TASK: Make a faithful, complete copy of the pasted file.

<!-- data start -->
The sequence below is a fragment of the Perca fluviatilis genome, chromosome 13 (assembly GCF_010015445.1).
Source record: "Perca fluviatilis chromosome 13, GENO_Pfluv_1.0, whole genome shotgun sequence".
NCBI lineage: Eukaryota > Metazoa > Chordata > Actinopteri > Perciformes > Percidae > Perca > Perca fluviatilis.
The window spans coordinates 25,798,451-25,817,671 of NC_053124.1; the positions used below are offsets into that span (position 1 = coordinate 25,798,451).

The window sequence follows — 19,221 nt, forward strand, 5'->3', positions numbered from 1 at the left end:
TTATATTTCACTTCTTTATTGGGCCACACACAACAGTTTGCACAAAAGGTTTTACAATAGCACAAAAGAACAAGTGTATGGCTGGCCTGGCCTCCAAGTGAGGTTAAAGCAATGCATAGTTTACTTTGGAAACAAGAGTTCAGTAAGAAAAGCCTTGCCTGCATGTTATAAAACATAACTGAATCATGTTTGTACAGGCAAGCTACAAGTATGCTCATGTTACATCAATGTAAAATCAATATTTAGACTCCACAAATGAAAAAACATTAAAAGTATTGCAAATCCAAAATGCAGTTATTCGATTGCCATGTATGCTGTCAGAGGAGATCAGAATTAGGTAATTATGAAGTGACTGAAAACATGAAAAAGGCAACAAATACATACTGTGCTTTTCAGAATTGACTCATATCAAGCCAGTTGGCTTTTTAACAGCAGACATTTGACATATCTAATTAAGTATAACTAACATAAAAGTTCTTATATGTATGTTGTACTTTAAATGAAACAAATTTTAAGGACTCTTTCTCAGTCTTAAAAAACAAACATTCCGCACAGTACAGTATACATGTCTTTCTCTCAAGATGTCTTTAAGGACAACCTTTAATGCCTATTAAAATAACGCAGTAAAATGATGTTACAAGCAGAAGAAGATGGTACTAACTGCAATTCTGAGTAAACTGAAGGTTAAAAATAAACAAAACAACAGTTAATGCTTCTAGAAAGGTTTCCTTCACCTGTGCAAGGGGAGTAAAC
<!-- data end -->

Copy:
The sequence below is a fragment of the Perca fluviatilis genome, chromosome 13 (assembly GCF_010015445.1).
Source record: "Perca fluviatilis chromosome 13, GENO_Pfluv_1.0, whole genome shotgun sequence".
NCBI lineage: Eukaryota > Metazoa > Chordata > Actinopteri > Perciformes > Percidae > Perca > Perca fluviatilis.
The window spans coordinates 25,798,451-25,817,671 of NC_053124.1; the positions used below are offsets into that span (position 1 = coordinate 25,798,451).

The window sequence follows — 19,221 nt, forward strand, 5'->3', positions numbered from 1 at the left end:
TTATATTTCACTTCTTTATTGGGCCACACACAACAGTTTGCACAAAAGGTTTTACAATAGCACAAAAGAACAAGTGTATGGCTGGCCTGGCCTCCAAGTGAGGTTAAAGCAATGCATAGTTTACTTTGGAAACAAGAGTTCAGTAAGAAAAGCCTTGCCTGCATGTTATAAAACATAACTGAATCATGTTTGTACAGGCAAGCTACAAGTATGCTCATGTTACATCAATGTAAAATCAATATTTAGACTCCACAAATGAAAAAACATTAAAAGTATTGCAAATCCAAAATGCAGTTATTCGATTGCCATGTATGCTGTCAGAGGAGATCAGAATTAGGTAATTATGAAGTGACTGAAAACATGAAAAAGGCAACAAATACATACTGTGCTTTTCAGAATTGACTCATATCAAGCCAGTTGGCTTTTTAACAGCAGACATTTGACATATCTAATTAAGTATAACTAACATAAAAGTTCTTATATGTATGTTGTACTTTAAATGAAACAAATTTTAAGGACTCTTTCTCAGTCTTAAAAAACAAACATTCCGCACAGTACAGTATACATGTCTTTCTCTCAAGATGTCTTTAAGGACAACCTTTAATGCCTATTAAAATAACGCAGTAAAATGATGTTACAAGCAGAAGAAGATGGTACTAACTGCAATTCTGAGTAAACTGAAGGTTAAAAATAAACAAAACAACAGTTAATGCTTCTAGAAAGGTTTCCTTCACCTGTGCAAGGGGAGTAAAC